Oversharing as Digital towards the detail of Analog

Did you know there’s a level of Dots Per Inch after which your eye simply cannot see any difference? Any added level of detail isn’t perceptible to you unless you select an area to zoom in on, changing the inches over which the dots are distributed.

This is what came to mind when listening to the Oversharing Forum at Media In Transition 8 conference at MIT’s Media Lab. The speakers covered EverydayCarry, the panopticon, and quantitative self. The point was brought up of how you must always assume you are being surveilled, and it only takes one person in a group to be recording for the entire group to be documented. The responsibility was bandied from the person recording to the person being recorded, to the person sharing, to the spaces themselves have default settings for recording (or not) (think theaters vs conferences). Zittrain brought up that the only way to NOT be recorded is to not do anything notable, and that is a long dark path of social blandness and fragility.

If each of us is a set of pixels in an image, or we produce the pixels which make up a digital self, at some point you get high resolution by sharing more, but it’s still in the abstraction of viewing the whole picture that people get a sense of who you are. Strangely, because we are each sharing things with metadata, we are also able to get abstraction divorced from the individual, and rather across the topic (EverydayCarry being a great example of this). These pixels, if we each are keeping our heads down for fear of how we are treated in the future, lead to one bland picture when you step back from the individual into the zoom setting of society.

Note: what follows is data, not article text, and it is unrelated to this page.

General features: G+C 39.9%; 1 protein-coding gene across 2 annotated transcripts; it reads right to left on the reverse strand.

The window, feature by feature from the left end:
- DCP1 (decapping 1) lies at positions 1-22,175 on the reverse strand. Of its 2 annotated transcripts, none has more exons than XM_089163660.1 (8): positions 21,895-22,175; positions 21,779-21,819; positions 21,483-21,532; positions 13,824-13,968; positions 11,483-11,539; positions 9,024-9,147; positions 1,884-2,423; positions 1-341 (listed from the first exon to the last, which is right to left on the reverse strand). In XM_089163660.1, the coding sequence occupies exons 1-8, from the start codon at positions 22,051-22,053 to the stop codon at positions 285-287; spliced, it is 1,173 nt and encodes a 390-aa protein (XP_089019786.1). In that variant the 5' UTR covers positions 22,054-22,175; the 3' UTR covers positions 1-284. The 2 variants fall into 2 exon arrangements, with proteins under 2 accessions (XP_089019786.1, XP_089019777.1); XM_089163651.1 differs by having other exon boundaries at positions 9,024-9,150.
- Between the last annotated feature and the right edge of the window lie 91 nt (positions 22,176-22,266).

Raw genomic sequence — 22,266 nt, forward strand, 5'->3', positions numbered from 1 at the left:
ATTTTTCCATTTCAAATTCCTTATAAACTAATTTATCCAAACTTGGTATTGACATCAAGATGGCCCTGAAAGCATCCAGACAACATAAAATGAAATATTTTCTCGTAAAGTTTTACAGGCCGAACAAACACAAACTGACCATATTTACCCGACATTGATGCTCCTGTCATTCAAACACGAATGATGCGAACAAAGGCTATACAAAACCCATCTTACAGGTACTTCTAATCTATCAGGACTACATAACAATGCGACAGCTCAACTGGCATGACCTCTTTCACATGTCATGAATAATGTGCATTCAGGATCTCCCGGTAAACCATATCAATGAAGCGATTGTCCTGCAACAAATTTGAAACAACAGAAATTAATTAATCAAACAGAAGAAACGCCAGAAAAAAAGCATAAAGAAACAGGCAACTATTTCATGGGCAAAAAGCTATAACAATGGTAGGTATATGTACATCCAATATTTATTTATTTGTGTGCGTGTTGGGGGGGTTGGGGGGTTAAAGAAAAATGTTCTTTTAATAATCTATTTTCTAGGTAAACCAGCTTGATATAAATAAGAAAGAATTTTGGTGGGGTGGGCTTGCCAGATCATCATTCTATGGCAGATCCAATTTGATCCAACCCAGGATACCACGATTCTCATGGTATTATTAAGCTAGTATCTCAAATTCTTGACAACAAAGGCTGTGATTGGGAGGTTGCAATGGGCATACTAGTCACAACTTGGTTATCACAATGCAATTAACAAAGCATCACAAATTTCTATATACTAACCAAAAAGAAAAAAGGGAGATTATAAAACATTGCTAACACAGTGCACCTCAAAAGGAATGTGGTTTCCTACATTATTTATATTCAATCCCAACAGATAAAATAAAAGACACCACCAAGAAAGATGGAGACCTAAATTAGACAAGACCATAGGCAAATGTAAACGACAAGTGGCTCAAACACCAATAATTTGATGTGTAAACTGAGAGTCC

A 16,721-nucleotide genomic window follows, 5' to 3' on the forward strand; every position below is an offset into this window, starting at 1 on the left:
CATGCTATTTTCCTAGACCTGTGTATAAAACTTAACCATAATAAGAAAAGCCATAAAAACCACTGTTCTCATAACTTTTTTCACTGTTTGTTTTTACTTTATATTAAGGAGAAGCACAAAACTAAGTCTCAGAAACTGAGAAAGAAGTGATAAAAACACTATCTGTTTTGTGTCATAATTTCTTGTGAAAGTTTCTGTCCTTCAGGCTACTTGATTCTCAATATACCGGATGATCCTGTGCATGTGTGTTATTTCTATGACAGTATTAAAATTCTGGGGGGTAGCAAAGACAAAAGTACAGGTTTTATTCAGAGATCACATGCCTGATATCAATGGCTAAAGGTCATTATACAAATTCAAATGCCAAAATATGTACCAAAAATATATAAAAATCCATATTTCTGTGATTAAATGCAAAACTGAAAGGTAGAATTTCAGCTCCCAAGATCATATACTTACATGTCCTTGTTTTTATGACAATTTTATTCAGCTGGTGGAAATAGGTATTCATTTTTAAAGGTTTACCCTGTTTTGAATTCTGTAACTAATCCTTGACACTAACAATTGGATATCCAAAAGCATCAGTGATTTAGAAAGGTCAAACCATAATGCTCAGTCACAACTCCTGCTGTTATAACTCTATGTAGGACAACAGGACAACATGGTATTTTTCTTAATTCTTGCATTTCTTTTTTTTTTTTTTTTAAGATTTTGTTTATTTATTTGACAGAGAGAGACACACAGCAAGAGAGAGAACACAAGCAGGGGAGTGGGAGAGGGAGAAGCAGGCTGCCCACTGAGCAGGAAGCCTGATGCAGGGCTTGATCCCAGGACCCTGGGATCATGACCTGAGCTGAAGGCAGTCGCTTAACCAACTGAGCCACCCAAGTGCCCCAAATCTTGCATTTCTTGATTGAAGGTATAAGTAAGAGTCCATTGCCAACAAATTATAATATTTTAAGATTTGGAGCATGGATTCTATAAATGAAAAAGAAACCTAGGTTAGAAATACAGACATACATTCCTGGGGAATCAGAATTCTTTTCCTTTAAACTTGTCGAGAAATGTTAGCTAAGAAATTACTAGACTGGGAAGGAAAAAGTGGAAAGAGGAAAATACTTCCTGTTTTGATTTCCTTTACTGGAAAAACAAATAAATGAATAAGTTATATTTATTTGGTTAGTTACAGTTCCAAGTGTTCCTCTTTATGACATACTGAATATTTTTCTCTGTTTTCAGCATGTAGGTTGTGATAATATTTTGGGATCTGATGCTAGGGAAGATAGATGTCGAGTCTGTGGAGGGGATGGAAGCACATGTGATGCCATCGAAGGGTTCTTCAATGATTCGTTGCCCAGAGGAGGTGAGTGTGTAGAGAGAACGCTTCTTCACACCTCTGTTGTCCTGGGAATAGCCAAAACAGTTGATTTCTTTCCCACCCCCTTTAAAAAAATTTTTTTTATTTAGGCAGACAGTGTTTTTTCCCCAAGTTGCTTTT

For me, this is contingent upon two things: one is a celebration of diversity, so that image is beautiful regardless of zoom. The issue here is how we handle past mistakes, how we grow as individuals, and what it is to act for the sake of an act rather than as performance. Caveats of course apply for healthy vs antisocial deviations from the norm. Secondly, we have made explicit how individuals in aggregate form the social. The individual’s broadcast (or notable lack) has always been what has formed society, but now the ability to see and track this makes the sharing and examination itself as equally apparent as the information being shared. We must begin to detail where that line exists and the expectations and responsibilities associated with it.

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